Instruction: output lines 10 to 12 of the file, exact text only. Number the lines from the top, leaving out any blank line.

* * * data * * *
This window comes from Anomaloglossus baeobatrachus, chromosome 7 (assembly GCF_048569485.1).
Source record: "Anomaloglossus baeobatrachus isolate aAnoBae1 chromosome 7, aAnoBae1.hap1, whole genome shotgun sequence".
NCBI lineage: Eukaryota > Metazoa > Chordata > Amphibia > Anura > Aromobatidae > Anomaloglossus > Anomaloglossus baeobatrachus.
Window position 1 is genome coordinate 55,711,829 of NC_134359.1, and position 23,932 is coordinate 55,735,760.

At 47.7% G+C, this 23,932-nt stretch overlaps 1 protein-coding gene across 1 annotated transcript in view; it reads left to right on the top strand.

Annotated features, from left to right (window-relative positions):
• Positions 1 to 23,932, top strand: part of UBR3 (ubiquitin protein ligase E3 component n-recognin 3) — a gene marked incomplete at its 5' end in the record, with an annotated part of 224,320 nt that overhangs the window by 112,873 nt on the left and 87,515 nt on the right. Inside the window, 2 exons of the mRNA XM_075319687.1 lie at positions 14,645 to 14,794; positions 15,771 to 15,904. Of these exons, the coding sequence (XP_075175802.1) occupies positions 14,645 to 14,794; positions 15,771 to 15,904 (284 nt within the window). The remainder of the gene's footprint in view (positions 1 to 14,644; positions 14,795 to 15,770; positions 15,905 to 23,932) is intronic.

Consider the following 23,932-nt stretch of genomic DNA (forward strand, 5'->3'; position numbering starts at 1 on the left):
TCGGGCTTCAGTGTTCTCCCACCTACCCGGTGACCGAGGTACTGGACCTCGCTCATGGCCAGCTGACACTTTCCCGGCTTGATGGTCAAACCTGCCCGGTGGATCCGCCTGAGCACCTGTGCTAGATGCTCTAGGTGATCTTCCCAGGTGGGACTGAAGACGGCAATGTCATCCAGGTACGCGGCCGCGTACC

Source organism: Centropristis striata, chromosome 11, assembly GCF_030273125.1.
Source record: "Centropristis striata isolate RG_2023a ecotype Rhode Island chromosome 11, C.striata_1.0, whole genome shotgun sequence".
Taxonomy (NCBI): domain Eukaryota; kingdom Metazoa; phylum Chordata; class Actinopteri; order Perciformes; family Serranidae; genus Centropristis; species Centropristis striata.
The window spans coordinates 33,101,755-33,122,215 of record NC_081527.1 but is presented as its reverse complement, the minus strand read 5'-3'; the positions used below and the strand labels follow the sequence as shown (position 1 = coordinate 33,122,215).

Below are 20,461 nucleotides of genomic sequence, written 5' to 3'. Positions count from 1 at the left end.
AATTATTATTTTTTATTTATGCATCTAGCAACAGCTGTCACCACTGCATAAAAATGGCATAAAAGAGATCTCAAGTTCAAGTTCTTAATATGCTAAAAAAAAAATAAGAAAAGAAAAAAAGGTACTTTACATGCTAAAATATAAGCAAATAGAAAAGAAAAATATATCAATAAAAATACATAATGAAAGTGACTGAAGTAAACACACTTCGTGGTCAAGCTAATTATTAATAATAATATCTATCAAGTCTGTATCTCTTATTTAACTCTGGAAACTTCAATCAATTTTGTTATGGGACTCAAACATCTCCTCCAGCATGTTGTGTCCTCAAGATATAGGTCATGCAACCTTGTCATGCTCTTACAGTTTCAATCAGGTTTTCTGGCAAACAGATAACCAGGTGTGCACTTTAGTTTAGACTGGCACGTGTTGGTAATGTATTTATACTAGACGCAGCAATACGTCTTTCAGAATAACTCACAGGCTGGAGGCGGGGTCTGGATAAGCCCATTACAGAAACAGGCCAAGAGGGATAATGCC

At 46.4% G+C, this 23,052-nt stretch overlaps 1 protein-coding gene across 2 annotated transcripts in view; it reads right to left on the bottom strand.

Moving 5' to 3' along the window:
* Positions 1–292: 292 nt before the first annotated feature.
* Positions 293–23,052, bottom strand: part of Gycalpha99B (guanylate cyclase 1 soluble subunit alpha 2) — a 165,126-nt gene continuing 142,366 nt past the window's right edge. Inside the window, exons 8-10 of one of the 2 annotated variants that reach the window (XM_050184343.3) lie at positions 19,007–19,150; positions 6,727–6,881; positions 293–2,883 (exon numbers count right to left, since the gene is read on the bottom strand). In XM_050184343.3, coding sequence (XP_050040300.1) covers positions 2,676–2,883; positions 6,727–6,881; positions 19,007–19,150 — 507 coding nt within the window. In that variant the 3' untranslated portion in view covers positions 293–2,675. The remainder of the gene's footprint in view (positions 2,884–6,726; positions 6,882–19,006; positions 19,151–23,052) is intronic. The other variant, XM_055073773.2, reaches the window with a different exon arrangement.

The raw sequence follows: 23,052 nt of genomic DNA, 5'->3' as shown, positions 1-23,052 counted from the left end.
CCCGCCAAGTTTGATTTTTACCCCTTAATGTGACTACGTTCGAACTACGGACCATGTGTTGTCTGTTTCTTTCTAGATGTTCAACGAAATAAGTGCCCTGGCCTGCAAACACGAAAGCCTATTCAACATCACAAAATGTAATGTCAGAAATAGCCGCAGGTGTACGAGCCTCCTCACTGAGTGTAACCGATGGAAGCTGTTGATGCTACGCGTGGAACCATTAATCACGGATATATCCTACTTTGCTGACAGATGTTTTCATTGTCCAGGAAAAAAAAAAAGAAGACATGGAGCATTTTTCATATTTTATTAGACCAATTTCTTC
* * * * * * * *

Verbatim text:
Source organism: Centropristis striata, chromosome 11, assembly GCF_030273125.1.
Source record: "Centropristis striata isolate RG_2023a ecotype Rhode Island chromosome 11, C.striata_1.0, whole genome shotgun sequence".
Taxonomy (NCBI): domain Eukaryota; kingdom Metazoa; phylum Chordata; class Actinopteri; order Perciformes; family Serranidae; genus Centropristis; species Centropristis striata.